Southwest Airlines announced it would begin flight service at Philadelphia International Airport in May 2004. Philadelphians sort of know the airport is in Southwest Philadelphia, many of us even remember getting a driver's license at the Division of Motor Vehicles, when it was located in the Southwest. But those Texas cowboys who run Southwest Airlines mean to give a whole new meaning to Southwest Philadelphia, planting the red-hot Texas branding iron there. For more than a century, the cultural flow has been the other way, from Philadelphia toward Texas. Sam Houston came from a family that still owns much of Chestnut Hill, and Dallas is named after a place near Scranton. We have strong historical links with what is apparently now pronounced "Takes-us", but somehow that's been lost in the Hollywood tradition of the cowboy, which, come to think of it, was invented by socialite Owen Wister of 7th and Spruce Street, and spread farther and wider by Zane Grey, the Philadelphia dentist.
Herb Kelleher the founder of Southwest Airlines, presents almost a caricature of the Texas cowboy. He looks like Gary Cooper, he drawls and brags, boasting cheerfully about just about everything his company does. He is planning to bring hordes of out-of-town visitors because of his tremendously cheap fares, and publicly told the Director of the Visitor's Information Center that he had a better plan on doubling his staff, right away, because crowds of tourists are coming. His airline is fairly new, but it ranks first in service, and highest in quality, number one in baggage handling. Stupendous is a word frequently used. And then flashes of the shrewd CEO underneath it all creep out. They've had 31 years of profitability, and are the only American airline with an investment-grade bond rating. At 26%, they have the highest return on investor dollar of any member of the S & P 500. They have customer satisfaction, and the best' employee satisfaction in the world'. Maybe he laughs at his own jokes a little too much, maybe he boasts too much, but there's an answer to that, too. He quotes Dizzy Dean -- "It ain't bragging -- if you really done it."
It's impossible not to like this guy, and the admiration grows when you hear his business plan. His airline initially confined itself to Texas because the state is large enough to be able to fly many flights entirely within the state boundaries. That way he escaped interstate regulations and demonstrated enormous cost savings from not having to comply with all the federal red tape. Eventually, many hampering rules had to be repealed after competitors started to complain and lobby. Another feature of past success was the ability to respond to insider gossip in the oil industry since airlines burn hundreds of millions of gallons of gasoline. Much of the profitability of an airline depends on accurately predicting the direction of oil prices, and hedging against them. By confining himself to short trips, Kelleher could concentrate on flying only one model of airplane, thus reducing training and maintenance costs. There are advantages to being a Texas airline.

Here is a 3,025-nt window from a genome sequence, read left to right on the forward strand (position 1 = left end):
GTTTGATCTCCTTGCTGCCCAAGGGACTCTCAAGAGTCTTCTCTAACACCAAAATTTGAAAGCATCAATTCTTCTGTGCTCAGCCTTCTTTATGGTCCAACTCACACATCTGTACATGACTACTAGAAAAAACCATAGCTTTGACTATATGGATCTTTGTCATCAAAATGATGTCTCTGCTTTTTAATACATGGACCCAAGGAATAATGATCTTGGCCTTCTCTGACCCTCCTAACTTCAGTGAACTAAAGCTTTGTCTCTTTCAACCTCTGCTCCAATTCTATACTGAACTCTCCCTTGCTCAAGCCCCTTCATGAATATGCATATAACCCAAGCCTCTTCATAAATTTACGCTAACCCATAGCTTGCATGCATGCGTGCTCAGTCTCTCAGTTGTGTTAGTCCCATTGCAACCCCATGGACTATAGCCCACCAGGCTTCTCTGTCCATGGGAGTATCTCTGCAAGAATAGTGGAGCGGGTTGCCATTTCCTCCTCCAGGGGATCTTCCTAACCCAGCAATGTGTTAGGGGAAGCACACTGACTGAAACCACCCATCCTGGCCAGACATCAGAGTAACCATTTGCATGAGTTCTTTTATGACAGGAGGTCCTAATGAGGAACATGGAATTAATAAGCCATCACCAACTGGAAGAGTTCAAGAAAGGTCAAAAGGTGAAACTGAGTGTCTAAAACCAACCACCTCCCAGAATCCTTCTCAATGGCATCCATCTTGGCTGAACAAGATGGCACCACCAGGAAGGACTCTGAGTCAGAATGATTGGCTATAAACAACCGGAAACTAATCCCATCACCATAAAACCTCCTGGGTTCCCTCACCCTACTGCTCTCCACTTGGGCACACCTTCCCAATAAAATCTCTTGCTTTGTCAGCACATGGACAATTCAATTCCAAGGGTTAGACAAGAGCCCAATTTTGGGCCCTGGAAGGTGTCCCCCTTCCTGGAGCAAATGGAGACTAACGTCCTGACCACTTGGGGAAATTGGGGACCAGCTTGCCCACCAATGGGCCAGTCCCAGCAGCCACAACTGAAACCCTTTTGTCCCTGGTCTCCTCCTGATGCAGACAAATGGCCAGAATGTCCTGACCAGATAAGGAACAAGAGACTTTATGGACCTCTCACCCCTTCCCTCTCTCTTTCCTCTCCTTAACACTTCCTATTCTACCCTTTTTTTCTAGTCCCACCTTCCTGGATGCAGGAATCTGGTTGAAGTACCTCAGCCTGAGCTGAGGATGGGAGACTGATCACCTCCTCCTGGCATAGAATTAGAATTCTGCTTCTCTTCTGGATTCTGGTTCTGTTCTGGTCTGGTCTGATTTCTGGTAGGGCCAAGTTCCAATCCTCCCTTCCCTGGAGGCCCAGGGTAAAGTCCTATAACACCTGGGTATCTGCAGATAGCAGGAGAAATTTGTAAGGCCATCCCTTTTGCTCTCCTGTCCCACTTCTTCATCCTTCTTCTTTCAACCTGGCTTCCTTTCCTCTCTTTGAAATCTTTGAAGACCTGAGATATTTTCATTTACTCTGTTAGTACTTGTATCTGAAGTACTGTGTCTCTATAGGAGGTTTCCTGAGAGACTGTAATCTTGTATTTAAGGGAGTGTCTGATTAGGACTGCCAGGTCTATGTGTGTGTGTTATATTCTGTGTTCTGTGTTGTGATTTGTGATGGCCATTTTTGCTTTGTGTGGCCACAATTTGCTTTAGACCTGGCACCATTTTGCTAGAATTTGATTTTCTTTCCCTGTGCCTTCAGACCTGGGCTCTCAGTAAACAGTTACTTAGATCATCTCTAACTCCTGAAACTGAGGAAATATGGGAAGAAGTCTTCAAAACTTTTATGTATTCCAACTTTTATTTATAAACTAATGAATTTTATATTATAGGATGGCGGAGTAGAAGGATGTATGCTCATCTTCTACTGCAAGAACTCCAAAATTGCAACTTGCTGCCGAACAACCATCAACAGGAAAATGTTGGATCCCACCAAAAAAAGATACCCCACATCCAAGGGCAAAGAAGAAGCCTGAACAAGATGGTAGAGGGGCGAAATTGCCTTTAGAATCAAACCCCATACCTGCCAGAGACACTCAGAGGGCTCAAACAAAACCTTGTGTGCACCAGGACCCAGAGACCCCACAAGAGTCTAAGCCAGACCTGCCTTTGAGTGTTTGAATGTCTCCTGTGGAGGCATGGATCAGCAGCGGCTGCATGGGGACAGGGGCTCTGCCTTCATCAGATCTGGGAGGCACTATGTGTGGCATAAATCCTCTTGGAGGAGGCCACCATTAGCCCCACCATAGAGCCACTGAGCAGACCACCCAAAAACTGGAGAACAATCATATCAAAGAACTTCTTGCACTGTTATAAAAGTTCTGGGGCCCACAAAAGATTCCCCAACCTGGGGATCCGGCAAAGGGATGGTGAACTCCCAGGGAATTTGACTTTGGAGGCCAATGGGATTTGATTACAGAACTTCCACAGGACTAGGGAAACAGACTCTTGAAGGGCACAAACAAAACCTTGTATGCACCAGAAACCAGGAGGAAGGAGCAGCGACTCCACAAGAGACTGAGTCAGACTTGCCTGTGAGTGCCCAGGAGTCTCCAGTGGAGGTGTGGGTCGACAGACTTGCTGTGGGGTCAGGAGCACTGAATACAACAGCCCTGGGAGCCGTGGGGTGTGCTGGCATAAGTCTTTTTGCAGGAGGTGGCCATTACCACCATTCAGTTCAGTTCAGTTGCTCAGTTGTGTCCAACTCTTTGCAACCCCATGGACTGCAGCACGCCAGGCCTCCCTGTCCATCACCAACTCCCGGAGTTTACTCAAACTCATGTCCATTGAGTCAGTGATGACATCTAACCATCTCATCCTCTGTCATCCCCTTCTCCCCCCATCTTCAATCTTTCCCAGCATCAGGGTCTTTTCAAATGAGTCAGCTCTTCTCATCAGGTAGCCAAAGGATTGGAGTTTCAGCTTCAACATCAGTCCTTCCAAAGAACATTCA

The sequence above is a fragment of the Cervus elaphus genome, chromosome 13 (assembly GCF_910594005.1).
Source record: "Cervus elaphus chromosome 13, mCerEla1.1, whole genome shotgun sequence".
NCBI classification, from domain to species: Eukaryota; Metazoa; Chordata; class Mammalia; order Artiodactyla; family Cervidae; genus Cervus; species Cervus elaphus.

But there is a notorious boisterousness to it all. The employees are encouraged to behave like members of a college fraternity party, described as "dropping the mask and behaving naturally", although the parents of teenagers would have other descriptions. Employees are expected to have fun while they work. No frills, but lot's of fun, and cheap. Really cheap. Philadelphia is in for a big dose of success, and lots of fun flying everywhere they never flew before, welcoming the whole country to visit, and y' all come back, hear? The city is told to expect soon to be acting and talking like l'll Texas on Delaware. Maybe we must prepare for a rise in the incidence of lung cancer, too, if young people go too far in imitating his flouting of political correctness. At one point in this in-your-face talk, he came down into the audience and bummed a pack of cigarettes. Haw, haw, haw.
It's, therefore, some surprise to learn this man is a lawyer, honors graduate of New York University Law School. And even more of a surprise to learn he was brought up in Audubon, New Jersey, graduating in the class of 1949 from Haddon Heights High School. He must once have absorbed an inward dose of Philadelphia culture, and even a fair dose of New York City, but it didn't change the outward Texan a whit. What seem to be some dominant genes, conceived on Philadelphia's Spruce Street perhaps but nurtured on the hot prairies, are now coming back home. Uniquenesses in many generations of immigrants have been dissolved by Philadelphia's cultural waters, but this may be the first time we have contended with the earnest bravado of Texas. Come to think of it, maybe it's a wake-up call we need to hear. Corrupt and contented, pay to play, borrow to spend -- all of these jingles have perhaps been whistled a little too often around here.